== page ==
Sen. Susan Collins (R-ME) has been playing a ridiculously transparent game, faced with a second Supreme Court justice nominee from the occupier of the Oval Office, Donald Trump. She insists that she’s only being fair, that she’s not pre-judging a nominee (though we know Trump is picking off the Federalist Society list of nominees who have been selected for their extremism) and that she is going to oppose any nominee who “has demonstrated hostility to Roe v. Wade and has said that they are not going to abide by that long-standing precedent.” As if any far-right judge with Supreme Court ambitions would ever say out loud what they think about Roe and as if the last Trump nominee she voted for, Neil Gorsuch, hadn’t just voted with the majority of conservatives to overturn decades-old labor law.
She really isn’t fooling anyone with this game, and the paper of record in her home state of Maine, Portland Press Herald is making that clear. Here’s the subhead to their story in Sunday’s paper.
Maine’s Republican senator pins her support of a Supreme Court nominee on ‘settled law,’ but her reasoning withers under scrutiny.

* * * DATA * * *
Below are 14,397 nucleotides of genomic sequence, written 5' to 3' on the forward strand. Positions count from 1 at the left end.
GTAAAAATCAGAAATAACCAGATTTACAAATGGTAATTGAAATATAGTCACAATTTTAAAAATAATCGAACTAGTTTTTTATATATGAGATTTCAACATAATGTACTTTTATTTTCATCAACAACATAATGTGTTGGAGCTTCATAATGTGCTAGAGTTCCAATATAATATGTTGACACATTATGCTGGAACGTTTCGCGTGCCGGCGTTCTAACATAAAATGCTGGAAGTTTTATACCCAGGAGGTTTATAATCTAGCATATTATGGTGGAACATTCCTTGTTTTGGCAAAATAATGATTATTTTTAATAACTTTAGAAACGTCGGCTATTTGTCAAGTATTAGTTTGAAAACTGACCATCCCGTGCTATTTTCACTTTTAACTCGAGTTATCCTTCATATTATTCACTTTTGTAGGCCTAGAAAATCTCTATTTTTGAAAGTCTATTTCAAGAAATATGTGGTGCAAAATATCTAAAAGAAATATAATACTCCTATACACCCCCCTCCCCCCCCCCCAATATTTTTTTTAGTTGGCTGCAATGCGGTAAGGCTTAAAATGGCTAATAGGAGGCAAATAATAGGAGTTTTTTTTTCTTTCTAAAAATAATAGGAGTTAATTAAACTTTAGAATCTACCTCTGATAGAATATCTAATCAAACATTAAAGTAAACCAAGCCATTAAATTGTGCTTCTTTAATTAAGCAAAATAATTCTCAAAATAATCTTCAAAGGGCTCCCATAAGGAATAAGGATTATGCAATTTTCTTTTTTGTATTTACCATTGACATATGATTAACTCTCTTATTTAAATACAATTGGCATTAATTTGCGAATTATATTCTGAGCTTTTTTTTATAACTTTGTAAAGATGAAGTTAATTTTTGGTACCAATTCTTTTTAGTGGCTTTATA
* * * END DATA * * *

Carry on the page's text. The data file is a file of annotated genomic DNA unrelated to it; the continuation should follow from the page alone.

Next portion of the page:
They talk to legal scholars to provide that scrutiny. Lori Ringhand, associate dean for academic affairs at the University of Georgia School of Law says the “fact that something is one of the court’s precedents plainly does not and has not stopped the court from revisiting the issue. … Precedent doesn’t bind justices.” William Yeomans, a career Justice Department official, former Senate Judiciary Committee staffer and now Columbia Law School faculty, says “it should be taken for granted” that a Trump nominee would overturn Roe “unless he or she states explicitly otherwise,” because Trump has already promised that’s who he’s looking for in a nominee. “Adherence to precedent,” he says “has become the all-purpose escape for nominees and senators who want to avoid learning too much about a nominee’s views.”
Paul Schiff Berman, a law professor at George Washington University, says that the singular focus on Roe is missing the larger point because it won’t take overturning the law to end access to legal abortion—just willingness to uphold more and more stringent anti-abortion laws from the states. “So the assurance that a justice will adhere to precedent and not literally overturn Roe v. Wade is not really likely to answer the question as to the practical impact on women’s right to choose.”